It’s been 63 years since the executions of Julius and Ethel Rosenberg, but the main features of their crime and punishment are so familiar to Americans that an episode of The Simpsons in 2010 used their names—with no further explanation—to beef up a punch line. The long life of the Rosenberg case is due principally to the short life of its chief protagonists, for it was their deaths at the hands of the United States government that assured its longevity. Although the Rosenberg library is voluminous, the latest addition, Executing the Rosenbergs: Death and Diplomacy in a Cold War World, has an original perspective. Approaching the story obliquely, it focuses not on guilt or innocence but on the response of two American administrations to the worldwide outcry the case inspired.
Historian Lori Clune, the author of Executing the Rosenbergs, tells us that she started out to write a different book, but plunged into this one when she uncovered a “treasure chest” of previously inaccessible telegrams and letters pertaining to the Rosenberg case. As one who decades ago took a similar plunge, and for a similar reason, I appreciate how exciting the discovery of a pristine archive can be to a historian. But while the documents she found are extensive and wide-ranging—consisting of more than 900 communications between the State Department and US foreign service officers in 48 countries—they tend to be redundant and some are not really new. Still, the collection offers interesting insights into the psyche of the American political establishment in the early Cold War years.
The first hint of trouble abroad came in October 1952, after the US Supreme Court declined to review the case. That month, US Ambassadors in London, Paris, Rome, and The Hague notified the State Department that pro-Rosenberg, anti-American articles were appearing in the Communist press. The London ambassador subsequently reported that much of the British public was critical of American justice and regarded the death sentences “with horror.” He advised Washington that, “From [a] public relations point of view here, the sooner [the] final outcome [in the] Rosenberg case is reached the better.” He requested a fact sheet on the case, but none came.
Soon, calls for information to help refute “Commie propaganda” were arriving in Washington from a number of embassies. Diplomats in Bonn specifically requested State Department guidance to combat claims that the Rosenberg jury had been “under [the] spell of U.S. hate psychosis” and that a “pogrom spirit” had gripped “Fascist U.S.A.” The US ambassador in Paris cabled Washington to ask for a fact-based account of the Rosenberg trial. His telegram, which was among those recently recovered, has a notation scrawled across it: “no action, file.” Ambassadors and consuls charged with representing US policy abroad were left to cope on their own without adequate knowledge of the government’s position.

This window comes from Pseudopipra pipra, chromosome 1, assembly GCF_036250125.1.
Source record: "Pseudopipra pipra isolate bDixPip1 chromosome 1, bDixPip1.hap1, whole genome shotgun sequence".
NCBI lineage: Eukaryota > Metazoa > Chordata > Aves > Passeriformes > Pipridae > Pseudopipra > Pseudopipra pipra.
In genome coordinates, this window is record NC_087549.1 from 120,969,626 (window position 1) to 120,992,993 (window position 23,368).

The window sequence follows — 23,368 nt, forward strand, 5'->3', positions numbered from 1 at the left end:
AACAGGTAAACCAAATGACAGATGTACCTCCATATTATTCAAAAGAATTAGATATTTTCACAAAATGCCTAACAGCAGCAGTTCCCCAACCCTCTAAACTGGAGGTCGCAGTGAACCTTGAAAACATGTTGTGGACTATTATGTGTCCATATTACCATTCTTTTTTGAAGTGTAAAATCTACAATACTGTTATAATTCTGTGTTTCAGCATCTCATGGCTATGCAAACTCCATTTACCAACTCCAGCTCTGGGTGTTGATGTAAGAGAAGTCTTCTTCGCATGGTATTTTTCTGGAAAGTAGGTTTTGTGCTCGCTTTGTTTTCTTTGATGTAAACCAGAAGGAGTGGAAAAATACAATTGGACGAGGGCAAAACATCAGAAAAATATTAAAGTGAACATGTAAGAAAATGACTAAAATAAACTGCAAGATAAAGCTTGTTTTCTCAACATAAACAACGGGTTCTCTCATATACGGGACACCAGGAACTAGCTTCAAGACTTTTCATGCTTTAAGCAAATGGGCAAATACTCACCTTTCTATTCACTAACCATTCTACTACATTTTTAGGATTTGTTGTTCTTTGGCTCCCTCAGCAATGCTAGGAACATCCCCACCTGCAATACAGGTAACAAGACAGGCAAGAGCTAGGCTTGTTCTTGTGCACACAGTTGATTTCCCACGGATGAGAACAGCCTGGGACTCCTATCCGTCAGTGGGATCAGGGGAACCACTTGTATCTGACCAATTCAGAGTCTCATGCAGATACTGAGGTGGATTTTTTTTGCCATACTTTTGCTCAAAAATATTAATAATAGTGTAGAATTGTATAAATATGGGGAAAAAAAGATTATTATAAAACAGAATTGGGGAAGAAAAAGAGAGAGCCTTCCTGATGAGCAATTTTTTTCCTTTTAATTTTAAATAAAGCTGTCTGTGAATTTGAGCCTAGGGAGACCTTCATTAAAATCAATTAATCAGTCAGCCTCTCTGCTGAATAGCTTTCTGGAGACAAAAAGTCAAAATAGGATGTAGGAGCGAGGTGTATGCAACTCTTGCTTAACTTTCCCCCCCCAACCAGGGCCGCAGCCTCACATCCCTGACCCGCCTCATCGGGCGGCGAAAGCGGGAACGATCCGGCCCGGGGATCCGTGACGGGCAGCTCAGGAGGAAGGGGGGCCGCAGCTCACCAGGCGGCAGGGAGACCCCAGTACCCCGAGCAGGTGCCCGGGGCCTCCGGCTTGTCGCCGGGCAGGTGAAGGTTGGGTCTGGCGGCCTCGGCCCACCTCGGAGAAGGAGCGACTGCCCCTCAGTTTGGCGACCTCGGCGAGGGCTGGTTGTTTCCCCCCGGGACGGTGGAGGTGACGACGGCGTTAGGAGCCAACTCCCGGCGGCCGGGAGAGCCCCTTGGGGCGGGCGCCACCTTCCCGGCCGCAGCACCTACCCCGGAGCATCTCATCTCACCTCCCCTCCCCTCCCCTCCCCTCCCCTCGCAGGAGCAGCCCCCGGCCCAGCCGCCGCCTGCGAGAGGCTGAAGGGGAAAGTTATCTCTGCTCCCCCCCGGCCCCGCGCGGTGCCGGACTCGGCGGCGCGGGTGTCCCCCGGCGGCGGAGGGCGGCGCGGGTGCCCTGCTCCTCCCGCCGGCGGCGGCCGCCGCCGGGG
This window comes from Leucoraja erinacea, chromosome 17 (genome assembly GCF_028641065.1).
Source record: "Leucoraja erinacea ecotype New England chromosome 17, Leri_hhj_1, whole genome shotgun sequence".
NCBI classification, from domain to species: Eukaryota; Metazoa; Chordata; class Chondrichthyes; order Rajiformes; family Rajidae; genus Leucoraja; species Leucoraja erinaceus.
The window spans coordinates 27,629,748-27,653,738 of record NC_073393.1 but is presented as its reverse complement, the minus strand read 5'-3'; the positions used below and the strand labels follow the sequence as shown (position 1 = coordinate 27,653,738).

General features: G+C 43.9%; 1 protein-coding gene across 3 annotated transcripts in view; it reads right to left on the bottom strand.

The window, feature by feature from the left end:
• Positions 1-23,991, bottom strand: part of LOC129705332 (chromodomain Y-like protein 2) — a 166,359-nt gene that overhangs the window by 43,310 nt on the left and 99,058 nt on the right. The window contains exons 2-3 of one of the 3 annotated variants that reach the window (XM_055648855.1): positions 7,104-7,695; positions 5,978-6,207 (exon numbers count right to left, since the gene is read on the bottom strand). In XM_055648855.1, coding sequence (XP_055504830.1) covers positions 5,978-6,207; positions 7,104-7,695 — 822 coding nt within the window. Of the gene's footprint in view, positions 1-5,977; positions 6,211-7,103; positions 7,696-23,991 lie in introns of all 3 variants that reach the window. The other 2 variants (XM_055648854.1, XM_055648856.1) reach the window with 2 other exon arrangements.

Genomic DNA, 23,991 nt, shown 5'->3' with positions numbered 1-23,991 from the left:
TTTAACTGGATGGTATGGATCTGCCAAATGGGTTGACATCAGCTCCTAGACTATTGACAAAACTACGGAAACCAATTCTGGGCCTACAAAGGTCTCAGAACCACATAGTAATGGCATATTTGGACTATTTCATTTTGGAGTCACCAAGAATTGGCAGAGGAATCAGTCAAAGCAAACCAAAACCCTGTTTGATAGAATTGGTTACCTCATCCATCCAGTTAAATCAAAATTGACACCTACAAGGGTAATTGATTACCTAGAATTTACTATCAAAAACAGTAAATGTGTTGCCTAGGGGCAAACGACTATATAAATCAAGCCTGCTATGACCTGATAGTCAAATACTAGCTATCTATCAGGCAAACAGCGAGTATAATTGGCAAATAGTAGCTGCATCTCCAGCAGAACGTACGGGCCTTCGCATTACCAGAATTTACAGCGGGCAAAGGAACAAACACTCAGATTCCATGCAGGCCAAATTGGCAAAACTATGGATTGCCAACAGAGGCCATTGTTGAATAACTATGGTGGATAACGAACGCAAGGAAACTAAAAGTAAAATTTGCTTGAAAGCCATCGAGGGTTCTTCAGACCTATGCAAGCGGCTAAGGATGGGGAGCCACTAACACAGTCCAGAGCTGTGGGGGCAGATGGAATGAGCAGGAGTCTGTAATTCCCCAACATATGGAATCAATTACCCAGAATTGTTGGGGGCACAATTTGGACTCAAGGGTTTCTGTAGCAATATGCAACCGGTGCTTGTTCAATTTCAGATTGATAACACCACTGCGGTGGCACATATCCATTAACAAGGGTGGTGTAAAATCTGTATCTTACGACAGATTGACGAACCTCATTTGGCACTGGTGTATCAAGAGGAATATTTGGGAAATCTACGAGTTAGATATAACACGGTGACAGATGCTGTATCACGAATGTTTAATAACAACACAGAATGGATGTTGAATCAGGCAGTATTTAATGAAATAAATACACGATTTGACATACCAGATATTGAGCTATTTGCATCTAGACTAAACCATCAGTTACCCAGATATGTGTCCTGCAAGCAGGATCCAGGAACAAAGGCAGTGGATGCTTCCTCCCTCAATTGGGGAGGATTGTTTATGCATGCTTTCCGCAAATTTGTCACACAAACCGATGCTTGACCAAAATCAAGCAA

Finally, a young press attaché at the Paris embassy took it on himself to return home to study the case and prepare an unofficial white paper that would answer the most pressing questions. But since the attaché, Ben Bradlee (later the editor of The Washington Post), was not granted access to FBI or other government files, his research was necessarily restricted to publicly available trial and appeals records. Consequently, most of Bradlee’s 18-page report was given over to a detailed summary of open courtroom proceedings. In the last two pages, however, he made a stab at framing answers to a number of commonly voiced doubts about the case. In response to concerns that anti-Semitism had influenced the verdict and sentencing, for example, he pointed out that “judge and prosecutor were Jewish.” And to mollify those who wondered, “How could [David] Greenglass, a mechanic, know anything about atomic energy?” he offered Greenglass’s own testimony that he had given Julius Rosenberg a drawing of a high-explosive lens mold and a schematic of an atomic bomb.